Ohuruogu ready for sister act

Christine Ohuruogu is convinced younger sister Vicky could prevent her winning a third consecutive Olympic medal in Rio de Janeiro in 2016.

After a year that saw Ohuruogu add a second world gold to her increasingly illustrious collection, it might be stretching the point to suggest the 29-year-old Londoner is looking over her shoulder just yet.

But Ohuruogu believes younger sister Vicky - who is nine years her junior - is beginning to show signs of emerging from her considerable shadow and making a world-class name of her own.

The younger Ohuruogu was part of Great Britain's bronze medal-winning relay squad in

Moscow alongside her sister, in a year which saw her lower her 400m personal best to 53.09 seconds in Cork.

Christine Ohuruogu said she "feels bad" that her own success makes it harder for her sister - but has challenged her to shatter the assumption she will always be left trailing in the former Olympic champion's wake.

Ohuruogu said: "I want her to beat me. Don't just think that because I'm the older one I have to be in front all the time. You try to beat me because that will make me work as well.

"I hope that by encouraging her to set her standards high, she can see my work ethic and is willing to follow that.

"I'm not just saying this because she's my sister, but I really do like the way she approached the 400m.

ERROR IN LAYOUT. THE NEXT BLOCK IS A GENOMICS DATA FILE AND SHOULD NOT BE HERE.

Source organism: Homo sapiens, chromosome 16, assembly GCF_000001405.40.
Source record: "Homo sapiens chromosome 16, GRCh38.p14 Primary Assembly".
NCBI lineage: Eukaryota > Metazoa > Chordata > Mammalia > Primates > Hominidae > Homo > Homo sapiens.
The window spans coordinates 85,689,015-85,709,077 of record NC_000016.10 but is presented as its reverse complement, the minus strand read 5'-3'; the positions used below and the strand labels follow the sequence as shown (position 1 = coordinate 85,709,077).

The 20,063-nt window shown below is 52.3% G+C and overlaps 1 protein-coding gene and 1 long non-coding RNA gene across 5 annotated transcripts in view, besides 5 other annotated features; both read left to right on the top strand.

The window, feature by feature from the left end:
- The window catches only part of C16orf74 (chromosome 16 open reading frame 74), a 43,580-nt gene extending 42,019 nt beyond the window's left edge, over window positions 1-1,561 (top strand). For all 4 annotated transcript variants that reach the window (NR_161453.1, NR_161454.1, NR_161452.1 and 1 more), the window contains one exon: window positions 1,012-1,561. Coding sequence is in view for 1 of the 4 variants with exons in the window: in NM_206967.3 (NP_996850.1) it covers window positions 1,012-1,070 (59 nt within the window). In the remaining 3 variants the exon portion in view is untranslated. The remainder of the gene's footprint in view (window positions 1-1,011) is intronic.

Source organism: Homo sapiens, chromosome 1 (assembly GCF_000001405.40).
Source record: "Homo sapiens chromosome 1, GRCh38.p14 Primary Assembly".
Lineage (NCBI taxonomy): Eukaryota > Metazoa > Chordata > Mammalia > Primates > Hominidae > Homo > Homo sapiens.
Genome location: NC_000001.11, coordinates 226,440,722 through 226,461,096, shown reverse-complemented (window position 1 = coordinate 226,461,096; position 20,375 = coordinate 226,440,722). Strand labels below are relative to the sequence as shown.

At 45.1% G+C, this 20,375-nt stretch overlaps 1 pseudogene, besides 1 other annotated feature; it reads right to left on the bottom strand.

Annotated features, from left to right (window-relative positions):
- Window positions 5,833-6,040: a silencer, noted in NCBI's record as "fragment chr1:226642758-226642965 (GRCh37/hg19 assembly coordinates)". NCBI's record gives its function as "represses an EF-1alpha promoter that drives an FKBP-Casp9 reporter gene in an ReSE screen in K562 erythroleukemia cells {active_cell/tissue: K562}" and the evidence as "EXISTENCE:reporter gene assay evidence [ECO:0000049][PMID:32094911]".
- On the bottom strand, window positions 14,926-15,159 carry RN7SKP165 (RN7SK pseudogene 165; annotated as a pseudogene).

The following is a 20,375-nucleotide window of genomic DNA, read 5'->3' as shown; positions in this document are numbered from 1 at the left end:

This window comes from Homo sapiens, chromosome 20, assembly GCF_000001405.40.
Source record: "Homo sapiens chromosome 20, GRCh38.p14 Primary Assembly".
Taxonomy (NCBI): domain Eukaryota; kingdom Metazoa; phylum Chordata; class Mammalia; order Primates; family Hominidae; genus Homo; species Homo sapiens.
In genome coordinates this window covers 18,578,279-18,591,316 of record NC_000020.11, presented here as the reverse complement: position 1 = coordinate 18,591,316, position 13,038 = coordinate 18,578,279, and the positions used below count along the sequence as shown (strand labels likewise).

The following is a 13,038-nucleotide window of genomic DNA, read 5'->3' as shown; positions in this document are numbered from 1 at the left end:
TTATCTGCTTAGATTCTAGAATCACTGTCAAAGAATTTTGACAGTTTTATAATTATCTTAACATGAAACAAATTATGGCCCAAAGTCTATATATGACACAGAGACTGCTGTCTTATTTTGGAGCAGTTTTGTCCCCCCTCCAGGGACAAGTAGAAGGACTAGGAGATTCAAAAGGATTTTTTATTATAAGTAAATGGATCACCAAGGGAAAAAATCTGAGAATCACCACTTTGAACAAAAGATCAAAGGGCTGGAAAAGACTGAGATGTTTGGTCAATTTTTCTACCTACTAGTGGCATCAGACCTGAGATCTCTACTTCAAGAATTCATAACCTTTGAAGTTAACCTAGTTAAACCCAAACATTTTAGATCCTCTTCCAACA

"I think it's always going to be hard for her being compared to me and having me in the group.

"When I told her I was staying on for Rio I think I heard a slight groan because she knows she's going to have to deal with me.

"I've told Vicky I'll teach her everything I know but ultimately the work stops with her. I can't run a race for her. That's what she's going to have to learn herself.

"I just want her to run and set her own goals and feel pleasure working towards them."

After a stellar year following the disappointment of missing out on a second straight Olympic gold in London, Ohuruogu is one of 10 athletes short-listed for this weekend's BBC Sports Personality of the Year Award.

And Ohuruogu insists she is as driven as ever as she gets back into top-level training for a relatively tranquil 2014, in which she may skip the World Indoors in Poland and concentrate instead on the Glasgow Commonwealth Games.

Ohuruogu added: "I'm back in training, it's my job and it's not really difficult at all. It's quite nice that I've never really hinged my career on just winning medals. I actually have a genuine passion for what I'm doing.

"As I stand here now, I think [Rio] is a worthwhile goal to put in and I think it is something I can realistically aim for, providing I'm injury-free and healthy enough to compete.

"I'm perfectly comfortable saying that."